The defeat sunk Turkey to third place, two points behind Norway, a 2-0 winner at Bosnia-Herzegovina later on Wednesday night. In the next round of play, scheduled for November 17, Turkey travels to Norway knowing that defeat would end its qualification hopes. On that night, Greece hosts Malta in what promises to be more a celebration than a competitive soccer match. Victory, however, would assure the Greek team Group C’s top spot.

Turkey’s coach Fatih Terim acknowledged Greece’s superiority in Wednesday’s game. “Congratulations to Greece for the victory and qualification. They were better and deservedly won the match,” said Terim. “We made a mistake when Greece scored by not playing the offside trap well. But Greece had other opportunities to score more goals.”

Greece’s winning goal, which came in the 79th minute, was the first for Yiannis Amanatidis with the National Team. A rising force in the Greek team, Amanatidis, who is captain of Eintracht Frankfurt in Germany’s Bundesliga, noted that “the entire team, not just myself, played a very good game.”

Energy savings by Greenpeace October 19, 2007

Posted by grhomeboy in Energy.
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Greenpeace Hellas yesterday said in a statement the government is in possession of a comprehensive study with specific proposals for energy saving in buildings, particularly public ones, which it can use to draft a national energy performance program.

The statement was in response to reports that the European Commission is taking Athens to the European Court for failing to submit such a program by the June 30, 2007 deadline.

Vivartia may have broken Greek competition rules October 19, 2007

Posted by grhomeboy in Business & Economy.
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Greece’s biggest food group Vivartia may have broken competition rules, the country’s competition watchdog said yesterday, adding it would examine whether the company should face a fine.

Government investigators accused Vivartia of possibly violating laws by setting frozen vegetable retail prices and abusing its dominant position in the market, and suggested it should face a fine, the watchdog committee said in a statement. The committee said the investigators’ accusations were not binding and it would start examining the case early next year.

Infotech signs agreement with Deutsche Bank October 19, 2007

Posted by grhomeboy in Business & Economy, Energy.
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Greece’s listed IT systems support firm Alfa Grissin Infotech said yesterday it had signed an agreement with Deutsche Bank for the joint development of wind and photovoltaic parks in Greece, Bulgaria and Poland.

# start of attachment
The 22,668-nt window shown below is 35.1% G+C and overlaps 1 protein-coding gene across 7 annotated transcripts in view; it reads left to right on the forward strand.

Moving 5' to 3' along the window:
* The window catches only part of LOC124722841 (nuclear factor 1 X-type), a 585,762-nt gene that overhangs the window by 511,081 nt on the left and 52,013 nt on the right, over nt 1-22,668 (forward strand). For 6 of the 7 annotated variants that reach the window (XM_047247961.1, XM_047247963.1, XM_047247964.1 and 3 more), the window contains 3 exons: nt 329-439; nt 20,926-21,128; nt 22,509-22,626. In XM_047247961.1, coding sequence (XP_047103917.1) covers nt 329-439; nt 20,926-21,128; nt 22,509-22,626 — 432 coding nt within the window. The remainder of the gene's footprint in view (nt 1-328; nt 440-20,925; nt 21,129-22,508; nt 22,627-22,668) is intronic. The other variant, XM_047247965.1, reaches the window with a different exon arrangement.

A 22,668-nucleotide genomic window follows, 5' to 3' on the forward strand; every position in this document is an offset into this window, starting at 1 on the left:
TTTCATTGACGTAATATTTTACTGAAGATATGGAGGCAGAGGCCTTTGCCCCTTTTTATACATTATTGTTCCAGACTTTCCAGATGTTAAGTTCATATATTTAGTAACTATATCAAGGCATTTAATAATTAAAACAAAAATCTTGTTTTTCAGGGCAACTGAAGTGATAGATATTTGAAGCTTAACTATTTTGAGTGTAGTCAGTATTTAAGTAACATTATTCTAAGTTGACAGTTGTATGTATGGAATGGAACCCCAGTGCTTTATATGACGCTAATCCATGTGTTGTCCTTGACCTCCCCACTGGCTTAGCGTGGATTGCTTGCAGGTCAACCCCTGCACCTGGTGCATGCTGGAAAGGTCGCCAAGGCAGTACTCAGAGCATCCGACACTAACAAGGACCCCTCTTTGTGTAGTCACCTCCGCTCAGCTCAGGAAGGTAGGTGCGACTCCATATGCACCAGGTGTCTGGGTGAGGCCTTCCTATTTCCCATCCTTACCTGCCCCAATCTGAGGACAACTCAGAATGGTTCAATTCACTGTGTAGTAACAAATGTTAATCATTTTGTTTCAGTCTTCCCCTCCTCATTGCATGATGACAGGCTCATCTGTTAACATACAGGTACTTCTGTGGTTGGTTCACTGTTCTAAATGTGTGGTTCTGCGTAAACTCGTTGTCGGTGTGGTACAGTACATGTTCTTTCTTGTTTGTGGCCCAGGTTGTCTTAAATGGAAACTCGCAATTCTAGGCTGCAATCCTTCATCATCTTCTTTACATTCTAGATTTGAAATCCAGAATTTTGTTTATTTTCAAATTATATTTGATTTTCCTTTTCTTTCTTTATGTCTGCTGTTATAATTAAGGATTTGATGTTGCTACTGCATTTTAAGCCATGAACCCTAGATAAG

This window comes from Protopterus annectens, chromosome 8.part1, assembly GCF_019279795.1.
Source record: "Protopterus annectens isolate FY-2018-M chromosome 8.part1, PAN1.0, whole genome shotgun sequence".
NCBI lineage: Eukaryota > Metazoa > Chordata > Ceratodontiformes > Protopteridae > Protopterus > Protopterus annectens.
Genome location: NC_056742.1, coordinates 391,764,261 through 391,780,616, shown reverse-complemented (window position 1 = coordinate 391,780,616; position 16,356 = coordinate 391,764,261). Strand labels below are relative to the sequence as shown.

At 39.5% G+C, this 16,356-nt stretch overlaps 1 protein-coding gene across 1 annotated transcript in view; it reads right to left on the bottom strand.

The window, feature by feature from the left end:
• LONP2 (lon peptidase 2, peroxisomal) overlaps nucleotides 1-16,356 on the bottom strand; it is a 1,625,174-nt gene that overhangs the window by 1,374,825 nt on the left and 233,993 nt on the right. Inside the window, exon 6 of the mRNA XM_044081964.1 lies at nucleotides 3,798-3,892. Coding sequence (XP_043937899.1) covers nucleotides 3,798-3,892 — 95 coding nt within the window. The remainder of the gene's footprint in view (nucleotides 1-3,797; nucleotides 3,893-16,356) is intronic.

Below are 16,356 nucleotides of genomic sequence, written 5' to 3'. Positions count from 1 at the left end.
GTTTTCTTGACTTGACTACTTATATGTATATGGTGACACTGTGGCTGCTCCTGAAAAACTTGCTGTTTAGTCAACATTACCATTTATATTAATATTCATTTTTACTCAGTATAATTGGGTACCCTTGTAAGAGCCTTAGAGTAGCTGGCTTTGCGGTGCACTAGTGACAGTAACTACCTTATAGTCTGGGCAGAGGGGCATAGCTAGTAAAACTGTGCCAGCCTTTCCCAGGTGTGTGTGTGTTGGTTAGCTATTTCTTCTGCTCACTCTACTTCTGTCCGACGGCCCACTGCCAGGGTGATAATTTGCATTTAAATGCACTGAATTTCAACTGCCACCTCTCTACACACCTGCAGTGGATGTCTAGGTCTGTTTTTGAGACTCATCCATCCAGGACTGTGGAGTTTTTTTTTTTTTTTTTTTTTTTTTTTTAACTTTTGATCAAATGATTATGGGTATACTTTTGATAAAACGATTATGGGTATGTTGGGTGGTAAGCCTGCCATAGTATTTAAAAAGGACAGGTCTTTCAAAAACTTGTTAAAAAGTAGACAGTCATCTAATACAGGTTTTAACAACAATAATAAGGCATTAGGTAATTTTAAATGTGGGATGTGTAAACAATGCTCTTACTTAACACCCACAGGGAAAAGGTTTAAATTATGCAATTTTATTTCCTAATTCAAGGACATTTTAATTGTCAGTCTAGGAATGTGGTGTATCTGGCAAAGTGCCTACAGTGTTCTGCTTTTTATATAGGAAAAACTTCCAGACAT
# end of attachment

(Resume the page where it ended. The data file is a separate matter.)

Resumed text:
Truckers cause jams in Athens October 19, 2007

Posted by grhomeboy in Transport Air Sea Land.
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Protesting truck drivers parked some 50 large fuel-transport vehicles along a highway north of Athens yesterday and caused long traffic jams in many parts of the capital as they demanded that the government drop plans to liberalize the haulage sector.

The fuel trucks were parked along the Athens-Lamia highway in Metamorphosis, seriously hampering traffic in both directions on the National road. This also had a knock-on effect on the Attiki Odos, as cars were stuck in line to get onto the National road. This also caused traffic to back up at the junction to the Athens-Corinth highway, where another 25 fuel tankers were also parked.

The city’s fragile traffic system was stretched even further by student protests in the center, delaying many drivers by more than an hour.

The truckers want the Transport Ministry to withdraw plans to allocate more permits to drivers in the heavily regulated sector. They claim it would have a negative impact on the environment and traffic.

The law must be enforced > Owners of public utility trucks blockaded the National highway with their enormous vehicles, causing traffic congestion and chaos in the entire area. At the same time, a student protest march, which could easily have been confined to one lane of the road, closed off the capital city’s center for hours yesterday.

These two events brought the nightmare back to Athens. Millions of people are stripped of their constitutional right to free movement because a handful of unionists feel that the only way to make their point is to hassle their fellow citizens.

However, stopping or parking on highways is strictly prohibited by the traffic code and protests in downtown Athens should abide by a modicum of rules. But when union chiefs and student leaders display zero social sensibility, it is up to the state machine to show zero tolerance to infringements of law.

The state must enforce the laws it has itself enacted. The right to protest may be sacred, but the right of citizens to move around freely and enjoy a higher standard of everyday life is sacrosanct.